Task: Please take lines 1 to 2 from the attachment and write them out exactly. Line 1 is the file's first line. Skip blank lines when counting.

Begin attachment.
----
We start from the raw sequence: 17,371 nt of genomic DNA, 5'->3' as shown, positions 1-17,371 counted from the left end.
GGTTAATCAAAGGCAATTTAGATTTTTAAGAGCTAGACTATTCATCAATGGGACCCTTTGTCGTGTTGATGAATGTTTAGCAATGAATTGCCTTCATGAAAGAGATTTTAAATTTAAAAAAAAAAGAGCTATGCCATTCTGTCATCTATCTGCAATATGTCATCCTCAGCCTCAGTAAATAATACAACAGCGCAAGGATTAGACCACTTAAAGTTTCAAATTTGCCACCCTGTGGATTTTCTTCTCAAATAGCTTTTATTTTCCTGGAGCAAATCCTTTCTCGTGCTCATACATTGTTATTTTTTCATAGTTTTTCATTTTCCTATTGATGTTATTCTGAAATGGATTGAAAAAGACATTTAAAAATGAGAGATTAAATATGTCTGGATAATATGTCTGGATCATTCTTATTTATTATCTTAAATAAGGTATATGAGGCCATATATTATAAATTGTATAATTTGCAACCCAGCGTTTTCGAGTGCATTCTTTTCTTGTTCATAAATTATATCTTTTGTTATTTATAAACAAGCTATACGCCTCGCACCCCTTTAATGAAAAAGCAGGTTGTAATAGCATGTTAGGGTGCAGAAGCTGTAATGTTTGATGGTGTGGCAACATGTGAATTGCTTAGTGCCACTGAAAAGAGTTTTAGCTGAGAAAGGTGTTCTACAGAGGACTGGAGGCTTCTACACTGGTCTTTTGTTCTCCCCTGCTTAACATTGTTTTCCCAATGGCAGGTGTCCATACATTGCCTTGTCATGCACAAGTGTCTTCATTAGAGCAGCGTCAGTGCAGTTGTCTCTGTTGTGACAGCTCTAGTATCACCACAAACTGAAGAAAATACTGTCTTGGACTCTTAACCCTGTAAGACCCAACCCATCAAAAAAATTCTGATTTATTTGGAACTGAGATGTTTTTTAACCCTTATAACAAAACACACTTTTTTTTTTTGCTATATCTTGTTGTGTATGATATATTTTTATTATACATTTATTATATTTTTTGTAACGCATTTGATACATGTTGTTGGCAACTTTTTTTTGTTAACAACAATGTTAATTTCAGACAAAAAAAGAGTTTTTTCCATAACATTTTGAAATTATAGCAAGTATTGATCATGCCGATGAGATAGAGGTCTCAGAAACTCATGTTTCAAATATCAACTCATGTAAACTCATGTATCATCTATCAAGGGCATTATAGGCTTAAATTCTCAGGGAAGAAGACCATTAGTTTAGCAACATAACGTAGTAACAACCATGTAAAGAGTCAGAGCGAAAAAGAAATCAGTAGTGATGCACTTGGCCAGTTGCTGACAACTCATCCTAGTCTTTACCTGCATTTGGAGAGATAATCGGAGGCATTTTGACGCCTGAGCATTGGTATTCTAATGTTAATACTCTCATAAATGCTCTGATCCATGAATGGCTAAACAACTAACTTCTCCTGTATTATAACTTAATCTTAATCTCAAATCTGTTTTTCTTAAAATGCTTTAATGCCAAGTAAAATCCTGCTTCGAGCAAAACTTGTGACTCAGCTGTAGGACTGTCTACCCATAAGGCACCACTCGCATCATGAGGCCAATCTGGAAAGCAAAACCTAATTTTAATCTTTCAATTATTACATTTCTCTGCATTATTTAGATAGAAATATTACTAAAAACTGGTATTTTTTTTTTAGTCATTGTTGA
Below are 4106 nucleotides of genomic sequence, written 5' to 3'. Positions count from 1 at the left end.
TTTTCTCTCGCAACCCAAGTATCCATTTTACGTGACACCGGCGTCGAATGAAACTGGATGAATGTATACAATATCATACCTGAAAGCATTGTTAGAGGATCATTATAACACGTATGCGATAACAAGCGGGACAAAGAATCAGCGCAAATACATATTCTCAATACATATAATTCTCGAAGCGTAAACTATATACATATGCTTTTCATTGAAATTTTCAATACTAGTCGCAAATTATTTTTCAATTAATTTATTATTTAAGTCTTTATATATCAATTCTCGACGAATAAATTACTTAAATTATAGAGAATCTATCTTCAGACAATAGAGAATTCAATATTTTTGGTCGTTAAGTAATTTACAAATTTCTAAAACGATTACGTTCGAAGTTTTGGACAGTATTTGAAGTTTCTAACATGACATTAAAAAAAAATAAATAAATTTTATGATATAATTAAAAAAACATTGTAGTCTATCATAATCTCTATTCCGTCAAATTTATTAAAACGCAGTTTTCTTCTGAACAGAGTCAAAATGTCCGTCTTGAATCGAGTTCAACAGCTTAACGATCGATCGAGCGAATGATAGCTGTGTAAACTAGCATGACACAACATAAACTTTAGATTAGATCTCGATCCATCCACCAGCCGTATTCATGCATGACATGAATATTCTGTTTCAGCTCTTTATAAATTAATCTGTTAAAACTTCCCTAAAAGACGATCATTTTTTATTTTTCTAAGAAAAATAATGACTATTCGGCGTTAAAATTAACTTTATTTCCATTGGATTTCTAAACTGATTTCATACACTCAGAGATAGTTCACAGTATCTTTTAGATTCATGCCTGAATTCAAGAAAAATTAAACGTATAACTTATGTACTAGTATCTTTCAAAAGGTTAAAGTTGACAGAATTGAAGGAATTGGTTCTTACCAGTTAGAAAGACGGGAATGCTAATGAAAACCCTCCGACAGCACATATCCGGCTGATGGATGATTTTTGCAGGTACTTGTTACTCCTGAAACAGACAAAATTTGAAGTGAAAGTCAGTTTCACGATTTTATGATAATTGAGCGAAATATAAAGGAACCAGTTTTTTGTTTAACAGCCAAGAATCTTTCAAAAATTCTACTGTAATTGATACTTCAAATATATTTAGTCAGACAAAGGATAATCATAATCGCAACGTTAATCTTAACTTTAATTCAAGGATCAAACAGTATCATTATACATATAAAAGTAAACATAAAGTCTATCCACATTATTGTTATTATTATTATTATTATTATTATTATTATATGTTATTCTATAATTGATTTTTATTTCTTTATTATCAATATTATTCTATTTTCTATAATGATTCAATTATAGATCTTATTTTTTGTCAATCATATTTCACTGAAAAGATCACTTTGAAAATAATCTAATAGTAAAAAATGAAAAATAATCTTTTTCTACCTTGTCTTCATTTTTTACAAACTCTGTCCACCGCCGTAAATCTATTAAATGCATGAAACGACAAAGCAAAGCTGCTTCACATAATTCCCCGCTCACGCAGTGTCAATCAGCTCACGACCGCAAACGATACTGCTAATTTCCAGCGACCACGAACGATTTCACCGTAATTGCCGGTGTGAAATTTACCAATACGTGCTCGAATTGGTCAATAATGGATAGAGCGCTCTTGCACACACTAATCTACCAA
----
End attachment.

We start from the raw sequence: 17,371 nt of genomic DNA, 5'->3' as shown, positions 1-17,371 counted from the left end.
GGTTAATCAAAGGCAATTTAGATTTTTAAGAGCTAGACTATTCATCAATGGGACCCTTTGTCGTGTTGATGAATGTTTAGCAATGAATTGCCTTCATGAAAGAGATTTTAAATTTAAAAAAAAAAGAGCTATGCCATTCTGTCATCTATCTGCAATATGTCATCCTCAGCCTCAGTAAATAATACAACAGCGCAAGGATTAGACCACTTAAAGTTTCAAATTTGCCACCCTGTGGATTTTCTTCTCAAATAGCTTTTATTTTCCTGGAGCAAATCCTTTCTCGTGCTCATACATTGTTATTTTTTCATAGTTTTTCATTTTCCTATTGATGTTATTCTGAAATGGATTGAAAAAGACATTTAAAAATGAGAGATTAAATATGTCTGGATAATATGTCTGGATCATTCTTATTTATTATCTTAAATAAGGTATATGAGGCCATATATTATAAATTGTATAATTTGCAACCCAGCGTTTTCGAGTGCATTCTTTTCTTGTTCATAAATTATATCTTTTGTTATTTATAAACAAGCTATACGCCTCGCACCCCTTTAATGAAAAAGCAGGTTGTAATAGCATGTTAGGGTGCAGAAGCTGTAATGTTTGATGGTGTGGCAACATGTGAATTGCTTAGTGCCACTGAAAAGAGTTTTAGCTGAGAAAGGTGTTCTACAGAGGACTGGAGGCTTCTACACTGGTCTTTTGTTCTCCCCTGCTTAACATTGTTTTCCCAATGGCAGGTGTCCATACATTGCCTTGTCATGCACAAGTGTCTTCATTAGAGCAGCGTCAGTGCAGTTGTCTCTGTTGTGACAGCTCTAGTATCACCACAAACTGAAGAAAATACTGTCTTGGACTCTTAACCCTGTAAGACCCAACCCATCAAAAAAATTCTGATTTATTTGGAACTGAGATGTTTTTTAACCCTTATAACAAAACACACTTTTTTTTTTTGCTATATCTTGTTGTGTATGATATATTTTTATTATACATTTATTATATTTTTTGTAACGCATTTGATACATGTTGTTGGCAACTTTTTTTTGTTAACAACAATGTTAATTTCAGACAAAAAAAGAGTTTTTTCCATAACATTTTGAAATTATAGCAAGTATTGATCATGCCGATGAGATAGAGGTCTCAGAAACTCATGTTTCAAATATCAACTCATGTAAACTCATGTATCATCTATCAAGGGCATTATAGGCTTAAATTCTCAGGGAAGAAGACCATTAGTTTAGCAACATAACGTAGTAACAACCATGTAAAGAGTCAGAGCGAAAAAGAAATCAGTAGTGATGCACTTGGCCAGTTGCTGACAACTCATCCTAGTCTTTACCTGCATTTGGAGAGATAATCGGAGGCATTTTGACGCCTGAGCATTGGTATTCTAATGTTAATACTCTCATAAATGCTCTGATCCATGAATGGCTAAACAACTAACTTCTCCTGTATTATAACTTAATCTTAATCTCAAATCTGTTTTTCTTAAAATGCTTTAATGCCAAGTAAAATCCTGCTTCGAGCAAAACTTGTGACTCAGCTGTAGGACTGTCTACCCATAAGGCACCACTCGCATCATGAGGCCAATCTGGAAAGCAAAACCTAATTTTAATCTTTCAATTATTACATTTCTCTGCATTATTTAGATAGAAATATTACTAAAAACTGGTATTTTTTTTTTAGTCATTGTTGA